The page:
Objective: The relationship between suicide and social class has been equivocal. While some authors have reported that higher social class is related to higher rates of suicide, most other studies report that lower social class is associated with higher rates of suicide. Our study attempted to resolve these inconsistencies by using a High Risk for schizophrenia method.
Method: Children of women with severe schizophrenia were assessed in 1962. In 2005, when subjects were a mean age of 58 years, we identified those who had committed suicide.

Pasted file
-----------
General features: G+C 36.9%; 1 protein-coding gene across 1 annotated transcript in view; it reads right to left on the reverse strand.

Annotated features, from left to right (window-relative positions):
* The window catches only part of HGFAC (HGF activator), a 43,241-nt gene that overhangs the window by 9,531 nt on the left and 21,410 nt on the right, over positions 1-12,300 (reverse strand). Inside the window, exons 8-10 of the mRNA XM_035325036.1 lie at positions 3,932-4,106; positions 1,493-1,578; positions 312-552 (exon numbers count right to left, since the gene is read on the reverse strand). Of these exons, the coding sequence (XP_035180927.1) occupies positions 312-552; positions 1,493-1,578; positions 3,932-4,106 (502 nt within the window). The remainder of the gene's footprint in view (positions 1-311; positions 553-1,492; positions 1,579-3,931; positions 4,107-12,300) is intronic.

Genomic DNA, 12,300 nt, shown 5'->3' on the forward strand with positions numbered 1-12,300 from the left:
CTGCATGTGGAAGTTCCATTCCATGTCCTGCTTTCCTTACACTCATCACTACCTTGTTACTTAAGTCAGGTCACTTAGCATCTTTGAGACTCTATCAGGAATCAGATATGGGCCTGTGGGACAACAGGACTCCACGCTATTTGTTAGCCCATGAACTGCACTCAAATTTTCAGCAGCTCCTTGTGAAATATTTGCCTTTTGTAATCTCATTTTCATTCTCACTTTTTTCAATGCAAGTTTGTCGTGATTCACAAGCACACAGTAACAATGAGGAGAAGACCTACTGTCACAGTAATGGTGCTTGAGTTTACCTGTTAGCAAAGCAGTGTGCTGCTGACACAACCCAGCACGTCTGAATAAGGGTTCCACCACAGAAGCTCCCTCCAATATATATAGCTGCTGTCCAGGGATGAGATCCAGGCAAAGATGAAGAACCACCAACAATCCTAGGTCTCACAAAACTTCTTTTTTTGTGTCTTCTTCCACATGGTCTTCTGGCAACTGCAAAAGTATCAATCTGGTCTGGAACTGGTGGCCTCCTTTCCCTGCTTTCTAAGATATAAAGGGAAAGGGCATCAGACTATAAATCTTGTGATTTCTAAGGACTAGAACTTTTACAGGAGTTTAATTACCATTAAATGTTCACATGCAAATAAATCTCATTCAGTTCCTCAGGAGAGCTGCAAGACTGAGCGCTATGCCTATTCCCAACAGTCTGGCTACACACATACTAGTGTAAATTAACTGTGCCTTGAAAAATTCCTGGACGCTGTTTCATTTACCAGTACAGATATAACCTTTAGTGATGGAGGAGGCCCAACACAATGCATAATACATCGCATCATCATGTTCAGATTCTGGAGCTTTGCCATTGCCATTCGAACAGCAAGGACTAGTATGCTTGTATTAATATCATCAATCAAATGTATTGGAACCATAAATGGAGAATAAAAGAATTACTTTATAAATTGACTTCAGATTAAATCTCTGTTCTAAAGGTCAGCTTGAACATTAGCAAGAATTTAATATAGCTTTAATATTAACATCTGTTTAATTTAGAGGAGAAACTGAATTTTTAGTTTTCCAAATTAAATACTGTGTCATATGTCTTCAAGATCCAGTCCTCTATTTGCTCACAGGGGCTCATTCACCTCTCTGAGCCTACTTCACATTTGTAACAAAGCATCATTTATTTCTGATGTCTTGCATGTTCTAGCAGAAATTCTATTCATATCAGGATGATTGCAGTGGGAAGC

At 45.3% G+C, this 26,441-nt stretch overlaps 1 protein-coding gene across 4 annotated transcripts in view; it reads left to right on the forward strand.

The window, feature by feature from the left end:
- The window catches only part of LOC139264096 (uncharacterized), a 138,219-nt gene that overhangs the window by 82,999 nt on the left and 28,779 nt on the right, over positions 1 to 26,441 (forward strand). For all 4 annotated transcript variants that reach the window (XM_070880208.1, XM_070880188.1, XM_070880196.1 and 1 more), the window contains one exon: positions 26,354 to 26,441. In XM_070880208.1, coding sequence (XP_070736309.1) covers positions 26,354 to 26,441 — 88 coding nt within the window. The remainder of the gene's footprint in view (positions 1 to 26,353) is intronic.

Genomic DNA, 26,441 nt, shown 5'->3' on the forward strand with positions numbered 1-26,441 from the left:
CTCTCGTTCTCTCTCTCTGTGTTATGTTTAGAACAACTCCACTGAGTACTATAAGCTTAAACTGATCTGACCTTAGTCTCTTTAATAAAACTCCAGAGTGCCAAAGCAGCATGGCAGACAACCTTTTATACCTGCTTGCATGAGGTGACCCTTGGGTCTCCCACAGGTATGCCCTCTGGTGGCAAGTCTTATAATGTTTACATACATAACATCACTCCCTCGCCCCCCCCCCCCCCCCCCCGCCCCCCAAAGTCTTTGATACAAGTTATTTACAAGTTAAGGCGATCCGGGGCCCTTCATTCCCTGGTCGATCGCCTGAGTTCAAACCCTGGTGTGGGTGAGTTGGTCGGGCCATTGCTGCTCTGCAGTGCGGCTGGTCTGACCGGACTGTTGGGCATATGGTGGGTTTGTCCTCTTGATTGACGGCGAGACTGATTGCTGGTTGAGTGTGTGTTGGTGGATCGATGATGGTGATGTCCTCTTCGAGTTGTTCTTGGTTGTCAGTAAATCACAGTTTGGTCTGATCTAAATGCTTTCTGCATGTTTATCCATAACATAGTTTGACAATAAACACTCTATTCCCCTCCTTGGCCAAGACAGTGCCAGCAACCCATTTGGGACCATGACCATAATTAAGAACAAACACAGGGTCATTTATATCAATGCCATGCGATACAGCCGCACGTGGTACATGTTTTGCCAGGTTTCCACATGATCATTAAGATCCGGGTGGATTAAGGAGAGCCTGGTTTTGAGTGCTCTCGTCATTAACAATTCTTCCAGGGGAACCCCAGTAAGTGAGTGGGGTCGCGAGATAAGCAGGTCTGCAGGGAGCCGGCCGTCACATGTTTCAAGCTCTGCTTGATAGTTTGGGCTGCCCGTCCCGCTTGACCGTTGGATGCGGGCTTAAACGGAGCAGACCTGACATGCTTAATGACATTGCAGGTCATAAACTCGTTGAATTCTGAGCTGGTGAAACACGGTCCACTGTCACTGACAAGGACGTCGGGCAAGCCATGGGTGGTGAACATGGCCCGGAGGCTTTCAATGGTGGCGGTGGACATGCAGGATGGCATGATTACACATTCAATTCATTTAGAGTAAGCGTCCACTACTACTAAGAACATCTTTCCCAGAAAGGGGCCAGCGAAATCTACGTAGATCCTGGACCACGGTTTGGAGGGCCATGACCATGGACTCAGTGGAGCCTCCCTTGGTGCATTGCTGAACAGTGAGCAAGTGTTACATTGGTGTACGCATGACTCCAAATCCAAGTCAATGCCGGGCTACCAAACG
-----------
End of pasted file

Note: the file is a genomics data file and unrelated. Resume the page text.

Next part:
Results: A higher rate of suicide was associated with risk for schizophrenia in the High-Risk sample. Higher social class origin was associated with suicide in persons at risk for mental illness.
Conclusion: Higher social class origin was associated with suicide in subjects at genetic risk for schizophrenia (but not those without risk).